Here’s more good information on kinds of affordable housing. There’s a real shortage of housing for people with very low incomes. It helps to get more familiar with what is our there. Affordable Housing Online just started a “premium service” that has a fee, but I get lots of information without paying for the premium service.
Katie’s mom and dad were so proud of her. She’d gotten her own apartment, and was really happy about it. Of course, it’d only been a day or two since they finished moving her in. She was 24, and had collected a bunch of furniture over the past couple of years, so she was ready to make the big step of moving to her own place. Tommy and Rick, two other residents helped Katie and her dad carry in the furniture.
Katie’s favorite thing was to go out shopping to find the little toys that were her hobby and obsession. She was anxious and focused on getting to go shopping all the time. After just a day at the apartment complex, Katie, who had autism and tends to be too friendly, asked Tommy to take her to a nearby resale shop. Tommy took her to the shop and a nearby garden store, and then out to Wendy’s. Katie said later that she’d offered to pay for their lunches at Wendy’s, but Tommy insisted on buying.
Katie’s mom, Maggie, was a little surprised that Katie wasn’t home when she arrived at the apartment that afternoon. An older gent sitting outside the building said that Katie had gone off with Tommy for a while. They must be back, the gent said, because, “there’s Tommy’s truck. I imagine your daughter is up sitting with Tommy.”
Just a minute later, Katie came down from Tommy’s apartment, and he followed, carrying two plastic totes. Katie had told Tommy that she needed a couple of those totes for her toys and other things in the apartment. Katie’s dad wanted his totes back, the ones Katie had used to transport her things to the apartment.
Katie would sometimes feel like everyone was correcting her and scolding her. She tended to overreact when corrected by family members, so Maggie talked very gently with Katie after Tommy left to go back up to his place.
“Katie, how did that happen that you went out with Tommy? How did you know if it would be OK?”
And Katie replied, with her characteristic naivete, “I asked him to take me to the resale shop. When I got in his truck, I asked Tommy if he was the kind of person who might hurt me or try to make out with me. And he said no, he is not that kind of person and wouldn’t do that.”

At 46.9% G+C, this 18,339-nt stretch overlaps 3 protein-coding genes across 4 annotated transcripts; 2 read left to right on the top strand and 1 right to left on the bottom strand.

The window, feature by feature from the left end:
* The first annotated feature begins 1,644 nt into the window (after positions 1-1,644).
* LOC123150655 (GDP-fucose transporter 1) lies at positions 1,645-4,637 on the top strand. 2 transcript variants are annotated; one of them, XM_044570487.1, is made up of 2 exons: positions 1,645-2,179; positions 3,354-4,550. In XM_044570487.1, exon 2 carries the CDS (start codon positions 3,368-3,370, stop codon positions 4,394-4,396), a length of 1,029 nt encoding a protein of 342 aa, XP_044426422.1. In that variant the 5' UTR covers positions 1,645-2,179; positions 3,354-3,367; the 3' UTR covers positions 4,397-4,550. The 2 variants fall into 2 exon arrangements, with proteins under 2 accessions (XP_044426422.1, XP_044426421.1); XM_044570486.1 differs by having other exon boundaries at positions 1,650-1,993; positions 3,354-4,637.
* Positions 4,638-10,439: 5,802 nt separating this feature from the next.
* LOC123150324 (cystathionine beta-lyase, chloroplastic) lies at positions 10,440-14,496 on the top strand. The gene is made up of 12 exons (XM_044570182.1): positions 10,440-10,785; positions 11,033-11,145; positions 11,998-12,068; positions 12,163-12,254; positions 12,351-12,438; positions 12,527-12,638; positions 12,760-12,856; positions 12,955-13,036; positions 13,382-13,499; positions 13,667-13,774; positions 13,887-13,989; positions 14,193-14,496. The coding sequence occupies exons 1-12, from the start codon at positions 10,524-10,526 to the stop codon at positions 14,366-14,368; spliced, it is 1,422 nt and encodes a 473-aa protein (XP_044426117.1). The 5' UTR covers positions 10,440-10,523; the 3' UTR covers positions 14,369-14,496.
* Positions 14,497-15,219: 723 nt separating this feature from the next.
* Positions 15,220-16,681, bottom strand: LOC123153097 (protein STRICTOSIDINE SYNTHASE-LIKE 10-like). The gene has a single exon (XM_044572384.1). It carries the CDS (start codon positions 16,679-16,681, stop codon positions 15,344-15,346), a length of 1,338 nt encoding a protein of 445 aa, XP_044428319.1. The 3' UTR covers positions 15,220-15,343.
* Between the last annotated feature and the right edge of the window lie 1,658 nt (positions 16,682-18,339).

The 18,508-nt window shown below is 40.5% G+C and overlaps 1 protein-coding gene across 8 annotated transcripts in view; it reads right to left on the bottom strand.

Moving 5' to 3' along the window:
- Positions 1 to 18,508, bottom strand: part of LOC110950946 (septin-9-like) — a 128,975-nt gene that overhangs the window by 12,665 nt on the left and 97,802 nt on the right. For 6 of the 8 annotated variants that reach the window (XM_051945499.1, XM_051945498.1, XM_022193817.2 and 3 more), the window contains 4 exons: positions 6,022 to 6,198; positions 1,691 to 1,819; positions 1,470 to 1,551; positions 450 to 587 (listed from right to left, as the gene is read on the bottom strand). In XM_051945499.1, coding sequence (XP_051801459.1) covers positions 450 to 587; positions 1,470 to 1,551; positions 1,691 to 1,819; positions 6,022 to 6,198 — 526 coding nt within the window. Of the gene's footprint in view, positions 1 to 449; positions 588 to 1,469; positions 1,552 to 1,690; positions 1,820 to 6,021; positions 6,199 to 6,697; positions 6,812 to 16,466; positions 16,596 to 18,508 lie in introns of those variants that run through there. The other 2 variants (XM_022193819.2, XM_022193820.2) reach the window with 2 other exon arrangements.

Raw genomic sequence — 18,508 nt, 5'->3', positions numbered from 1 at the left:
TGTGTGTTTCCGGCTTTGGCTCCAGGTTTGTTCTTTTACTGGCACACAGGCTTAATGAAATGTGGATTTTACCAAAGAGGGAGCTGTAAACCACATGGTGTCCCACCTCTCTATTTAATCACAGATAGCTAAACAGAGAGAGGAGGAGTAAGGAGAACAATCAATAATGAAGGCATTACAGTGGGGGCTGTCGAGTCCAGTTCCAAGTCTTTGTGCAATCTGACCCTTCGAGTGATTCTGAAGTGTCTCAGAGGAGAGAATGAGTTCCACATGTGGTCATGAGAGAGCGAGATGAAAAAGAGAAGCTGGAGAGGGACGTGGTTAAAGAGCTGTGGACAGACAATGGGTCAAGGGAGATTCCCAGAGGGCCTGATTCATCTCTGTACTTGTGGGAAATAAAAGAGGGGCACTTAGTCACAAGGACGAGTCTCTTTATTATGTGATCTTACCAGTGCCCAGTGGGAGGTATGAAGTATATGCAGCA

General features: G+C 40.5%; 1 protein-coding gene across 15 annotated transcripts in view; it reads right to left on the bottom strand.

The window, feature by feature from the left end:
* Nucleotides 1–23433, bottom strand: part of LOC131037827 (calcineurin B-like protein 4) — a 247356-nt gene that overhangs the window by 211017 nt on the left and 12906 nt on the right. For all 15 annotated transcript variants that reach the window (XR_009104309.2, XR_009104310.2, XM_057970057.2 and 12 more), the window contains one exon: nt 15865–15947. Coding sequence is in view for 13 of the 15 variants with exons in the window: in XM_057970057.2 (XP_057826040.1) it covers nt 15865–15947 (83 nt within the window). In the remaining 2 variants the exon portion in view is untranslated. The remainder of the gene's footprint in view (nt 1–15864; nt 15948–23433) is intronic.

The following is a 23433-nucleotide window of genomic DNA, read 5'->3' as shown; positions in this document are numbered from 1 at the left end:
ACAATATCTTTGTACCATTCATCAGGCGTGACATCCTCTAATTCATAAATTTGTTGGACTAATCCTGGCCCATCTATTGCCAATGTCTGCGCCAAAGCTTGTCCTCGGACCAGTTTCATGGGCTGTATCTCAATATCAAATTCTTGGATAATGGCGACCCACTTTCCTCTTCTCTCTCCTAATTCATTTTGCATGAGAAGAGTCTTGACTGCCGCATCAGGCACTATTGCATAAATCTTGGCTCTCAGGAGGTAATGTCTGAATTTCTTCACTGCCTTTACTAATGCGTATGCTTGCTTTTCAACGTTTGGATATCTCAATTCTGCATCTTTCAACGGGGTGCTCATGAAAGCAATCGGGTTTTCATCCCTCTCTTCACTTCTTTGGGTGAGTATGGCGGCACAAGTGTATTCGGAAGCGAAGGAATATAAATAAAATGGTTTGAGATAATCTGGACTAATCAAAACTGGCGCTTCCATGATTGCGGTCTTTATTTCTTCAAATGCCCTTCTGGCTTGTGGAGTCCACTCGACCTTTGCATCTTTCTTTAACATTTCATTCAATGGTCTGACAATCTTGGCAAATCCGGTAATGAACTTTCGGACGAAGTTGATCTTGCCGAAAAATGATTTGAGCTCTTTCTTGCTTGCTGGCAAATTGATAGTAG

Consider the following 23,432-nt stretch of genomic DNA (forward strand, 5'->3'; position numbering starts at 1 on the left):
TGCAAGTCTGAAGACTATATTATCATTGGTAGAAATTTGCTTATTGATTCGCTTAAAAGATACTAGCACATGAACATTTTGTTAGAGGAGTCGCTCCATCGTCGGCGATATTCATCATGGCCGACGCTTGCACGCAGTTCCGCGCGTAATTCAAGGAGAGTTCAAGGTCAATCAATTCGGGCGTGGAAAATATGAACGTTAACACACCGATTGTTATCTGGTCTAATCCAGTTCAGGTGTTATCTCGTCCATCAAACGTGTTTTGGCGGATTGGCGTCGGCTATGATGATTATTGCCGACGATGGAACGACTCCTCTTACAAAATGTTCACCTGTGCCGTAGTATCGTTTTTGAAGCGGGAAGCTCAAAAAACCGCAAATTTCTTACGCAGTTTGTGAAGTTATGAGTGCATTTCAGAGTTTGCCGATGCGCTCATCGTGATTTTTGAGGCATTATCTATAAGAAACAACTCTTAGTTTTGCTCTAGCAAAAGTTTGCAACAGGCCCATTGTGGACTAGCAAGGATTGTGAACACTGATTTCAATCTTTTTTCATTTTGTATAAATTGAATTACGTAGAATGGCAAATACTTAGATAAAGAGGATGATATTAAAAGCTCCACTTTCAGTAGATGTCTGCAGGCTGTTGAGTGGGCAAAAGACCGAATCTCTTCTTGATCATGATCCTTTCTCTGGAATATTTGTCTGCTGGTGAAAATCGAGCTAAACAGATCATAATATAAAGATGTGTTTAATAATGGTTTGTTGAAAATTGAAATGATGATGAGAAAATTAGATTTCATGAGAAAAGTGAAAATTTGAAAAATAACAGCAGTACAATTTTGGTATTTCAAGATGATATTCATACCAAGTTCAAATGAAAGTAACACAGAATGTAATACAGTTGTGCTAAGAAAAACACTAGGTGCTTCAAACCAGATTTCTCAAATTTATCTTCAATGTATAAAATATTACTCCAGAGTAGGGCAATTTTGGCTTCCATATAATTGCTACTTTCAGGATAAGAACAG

“But Katie,” Maggie asked, “What if he were that kind of person and you asked that question, I mean, not Tommy, but someone else?”
Katie was a bit naïve, but she understood. She replied, “Well, I guess a person who wanted to hurt me might say the same thing Tommy said.”
“Not Tommy,” Maggie said, “But someone else. You’re right, a person who intended to hurt you might say the same thing, that he wasn’t going to hurt you. It’s hard to know when it’s the truth.”
Maggie didn’t want to keep Katie from meeting new people, and didn’t want Katie to get frightened of the mostly very kind people around her, including Tommy. “With someone else,” Maggie said, “not Tommy, of course, but with anyone else, you need to be very careful. And your dad and I want to have the phone numbers of your friends. And we want you to have your phone with you.”
Still, Maggie was a bit worried about Tommy. Although she said “not Tommy”, she was thinking, “maybe Tommy.”
Stay tuned for the rest of the story in a few days…
One of the biggest transitions for our adult child with disabilities was the transition to her own apartment. We signed up for waiting list openings to get the Section 8 voucher. One information source said that the waiting list hadn’t been open in ten years, and might not open for a while.
And, when they are open, we discovered that, in places like very-populated Ingham County, when the list opens, it may be for only a week or two. Low income housing is so sparse that the waiting lists are full.
We applied to a couple of places. One was Alison House in Lansing. Another was an apartment complex in Mason. Our daughter got an apartment very quickly, probably because the waiting list is arranged with lowest income individuals at the top.
She doesn’t have the lowest rent, because she doesn’t have the voucher for people with disabilities, but she’s paying about what she paid us when she lived in our rental house.
I stayed with her the first two nights, so that she could adjust to things. She is blind and has autism, with sensory hypersensitivity. But it’s REALLY QUIET there, and she wasn’t bothered at all.
So I’d recommend that you find the places in your town that have rents scaled by income, fill out their (probably lengthy) application, and also keep an eye on the waiting list. If you live in Reed City or Baldwin, the list sits open all the time. If you live in a highly populated area, it may open very infrequently.
We get notices from Affordablehousing.com. I am not sure it’s the best place, but it’s the best I have found to monitor open waiting lists. More housing and independent living news to come…
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